Ocular Medicines (Instilling and Identifying)
Eye drops are used in ophthalmology to:
- Dilate the pupil
- Numbing the eye
- Treat Bacterial infections
- Treat allergies
- Treat viral infections
One disadvantage of eye drops is that they do not have long contact with the eye. If the eye requires prolong treatment
then an ointment is prescribed. The problem with eye ointment is that it blurs the patients vision.
Drops are instilled by:
Asking the patient to tilt his head back.
Asking the patient to look up. The patient may also look down to distribute the drop over the cornea, but this is
Pulling down the lower lid.
Putting the drop in the inferior fornix of the eye.
It is good practices to recap ophthalmic drops. This prevents contamination. The main culprit for contaminating eye
drops is Pseudomonas Aeruginosa. This bacteria is usually transferred from the eyelashes and loved to grow in the
drops we instill. If you touch the eyelids with the tip of the dropper discard the bottle.
A topical ophthalmic drug is considered unsterile once it is opened. That does not mean that you can’t use it in
the clinic. It is only when the drop is expired or has been _contaminated_ by microorganisms that the drop should be
Children have difficulty with drops. With children explain what is being done and do it quickly.
Injected vs Topical vs Systemic
Sometimes injections are needed to treat patients with certain disorders. Injections have several advantages over
topical medication. Injections can be provided at a specific site such as in the eye or in one of the muscles of the
eye. Injections take effect immediately and can be delivered in higher concentrations.
One disadvantage of injections is that they are invasive.
Topical medication are drops placed directly on the eye. An example of a topical medication would be glaucoma drops.
These drops are placed directly on the eye and function to open the trabecular meshwork (the drainage system of the
eye). One advantage of topical eye drops is that many of them do not go systemic. Their actions mainly affect the eye.
Systemic Medication affect the whole body. They are taken either orally or by injection. If a patient presents with
shingles that patient may receive a systemic oral medication. Conversely if a patient has a severe reaction epinephrine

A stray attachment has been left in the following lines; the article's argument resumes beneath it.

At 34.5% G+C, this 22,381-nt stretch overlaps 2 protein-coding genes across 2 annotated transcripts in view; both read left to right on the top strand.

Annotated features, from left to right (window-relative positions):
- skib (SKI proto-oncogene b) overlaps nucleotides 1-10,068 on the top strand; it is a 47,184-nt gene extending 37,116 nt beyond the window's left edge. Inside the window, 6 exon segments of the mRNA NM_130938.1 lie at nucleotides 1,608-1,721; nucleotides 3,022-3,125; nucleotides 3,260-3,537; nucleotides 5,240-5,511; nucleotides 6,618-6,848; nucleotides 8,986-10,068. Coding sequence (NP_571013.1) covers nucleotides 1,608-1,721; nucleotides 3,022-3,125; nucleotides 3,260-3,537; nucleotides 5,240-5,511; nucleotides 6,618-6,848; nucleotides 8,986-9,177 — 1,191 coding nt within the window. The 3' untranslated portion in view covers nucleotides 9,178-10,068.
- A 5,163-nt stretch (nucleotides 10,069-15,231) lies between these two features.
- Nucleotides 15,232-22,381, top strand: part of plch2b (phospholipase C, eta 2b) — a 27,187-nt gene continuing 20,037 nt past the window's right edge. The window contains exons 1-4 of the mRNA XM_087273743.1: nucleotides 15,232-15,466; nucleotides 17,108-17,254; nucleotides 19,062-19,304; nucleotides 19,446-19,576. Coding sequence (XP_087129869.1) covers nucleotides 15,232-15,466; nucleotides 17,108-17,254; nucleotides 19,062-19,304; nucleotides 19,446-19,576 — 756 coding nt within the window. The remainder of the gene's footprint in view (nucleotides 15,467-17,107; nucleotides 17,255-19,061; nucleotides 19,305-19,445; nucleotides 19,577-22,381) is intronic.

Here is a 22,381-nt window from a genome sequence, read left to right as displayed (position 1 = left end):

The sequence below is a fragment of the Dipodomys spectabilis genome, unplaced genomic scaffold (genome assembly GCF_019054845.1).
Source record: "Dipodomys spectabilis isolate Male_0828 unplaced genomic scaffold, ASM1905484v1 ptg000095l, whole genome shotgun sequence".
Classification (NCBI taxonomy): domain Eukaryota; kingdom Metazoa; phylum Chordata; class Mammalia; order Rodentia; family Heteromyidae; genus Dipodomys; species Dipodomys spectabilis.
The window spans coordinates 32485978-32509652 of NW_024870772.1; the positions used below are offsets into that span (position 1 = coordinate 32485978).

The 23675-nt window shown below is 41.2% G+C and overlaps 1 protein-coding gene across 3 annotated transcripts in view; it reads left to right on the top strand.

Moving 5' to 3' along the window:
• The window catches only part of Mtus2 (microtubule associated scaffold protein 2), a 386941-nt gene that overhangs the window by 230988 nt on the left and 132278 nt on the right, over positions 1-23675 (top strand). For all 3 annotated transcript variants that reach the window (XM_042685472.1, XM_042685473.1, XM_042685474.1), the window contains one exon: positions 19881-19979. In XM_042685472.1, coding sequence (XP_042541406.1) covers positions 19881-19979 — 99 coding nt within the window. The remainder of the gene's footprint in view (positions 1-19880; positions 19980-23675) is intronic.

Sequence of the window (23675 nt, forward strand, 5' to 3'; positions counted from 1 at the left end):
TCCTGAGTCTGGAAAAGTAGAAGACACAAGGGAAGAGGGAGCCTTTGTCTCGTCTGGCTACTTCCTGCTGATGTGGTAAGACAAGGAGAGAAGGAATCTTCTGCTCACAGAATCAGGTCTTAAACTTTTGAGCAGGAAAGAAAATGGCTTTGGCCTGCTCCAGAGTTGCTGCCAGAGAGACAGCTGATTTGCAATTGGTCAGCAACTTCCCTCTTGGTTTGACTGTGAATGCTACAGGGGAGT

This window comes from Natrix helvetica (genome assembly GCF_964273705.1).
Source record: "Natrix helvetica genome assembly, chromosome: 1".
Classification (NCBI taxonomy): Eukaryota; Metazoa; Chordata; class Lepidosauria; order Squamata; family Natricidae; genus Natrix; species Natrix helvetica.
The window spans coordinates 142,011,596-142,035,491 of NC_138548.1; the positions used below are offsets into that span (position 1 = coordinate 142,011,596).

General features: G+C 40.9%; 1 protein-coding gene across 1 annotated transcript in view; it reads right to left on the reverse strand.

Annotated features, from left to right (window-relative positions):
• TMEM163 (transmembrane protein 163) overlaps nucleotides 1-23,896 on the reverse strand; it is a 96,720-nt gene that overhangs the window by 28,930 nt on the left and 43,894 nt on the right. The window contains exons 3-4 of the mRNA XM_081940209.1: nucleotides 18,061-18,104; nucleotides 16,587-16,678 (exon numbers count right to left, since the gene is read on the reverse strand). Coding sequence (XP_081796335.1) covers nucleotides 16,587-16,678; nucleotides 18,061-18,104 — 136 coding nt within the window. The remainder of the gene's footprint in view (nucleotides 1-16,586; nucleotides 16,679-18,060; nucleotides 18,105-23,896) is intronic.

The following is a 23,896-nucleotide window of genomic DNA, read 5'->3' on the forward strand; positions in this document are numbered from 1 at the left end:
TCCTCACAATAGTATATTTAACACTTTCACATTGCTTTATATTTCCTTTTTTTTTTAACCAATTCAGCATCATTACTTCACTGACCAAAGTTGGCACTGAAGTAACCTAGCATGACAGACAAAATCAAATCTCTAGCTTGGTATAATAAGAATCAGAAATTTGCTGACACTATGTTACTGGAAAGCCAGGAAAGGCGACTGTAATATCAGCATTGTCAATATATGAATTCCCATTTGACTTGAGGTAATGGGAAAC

is a systemic injection.
Color Codes for Topical Ocular Medications
Mydriatics and cycloplegics
Carbonic anhydrase inhibitors
The American Academy of Ophthalmology has approved the of color codes for the caps of topical medication.
Educate Patients on Medications
After instillation of an anesthetic it is important to tell the patient no to rub their eyes. This is because patients
can’t feel if they are rubbing their eyes to hard. They may damage their eyes. Also, anesthetic eyedrops are never
prescribed for patients to take home. This sounds counterintuitive for patients who may have had a foreign body removed.
Anesthetic drops cause corneal melting which will slow healing.
Patients who undergo dilation and expect to have blurry vision. Near vision is affected more than distance vision.
Patients with glaucoma are given glaucoma drops. These drops unlike drops used to treat infection, are continued until
the doctor decides to change treatment. Patients may be on a scheduled drop for glaucoma for the rest of their life.
These drops usually do not improved vision, but slow down or stop the progression of glaucoma. It is important to stress
the importance of being faithful to glaucoma drops to slow the onset of blindness.
Solution, Suspension, Emulsion
Which drops need to be shaken before each use?
The answer to this questions lies in the property of the drops. Suspensions and emulsions should be shaken. Solutions do
not need to be shaken.
Some drops are solutions. This means that the solute is completely dissolved in the solvent. Proparacaine is an example of a solution.
Suspension drops are not one solution. If you had a cup of muddy water over time you will see that the
particles will drop to the bottom. Pred Forte is a steroid suspension. We always tell patients to shake before they
use it so that it is mixed well.
An emulsion is a solution in which the components do not blend. An example of this would be vinaigrette dressing.
Durezol is an emulsion. Just like you shake vinaigrette before you use it you also want to ask patients to shake an
emulsion drop before they use it.
There may come a time when patients receive a medication that they are allergic to. You can tell that a patient is
having an allergic reaction because they may have the following symptoms:
Sometimes this can be so bad that it looks like the patient got hit in the face. An allergic reaction this bad is
nicknamed “allergic shiner”.
When a harmful substance enters the eye the first thing that the provider must do is irrigate the eye.
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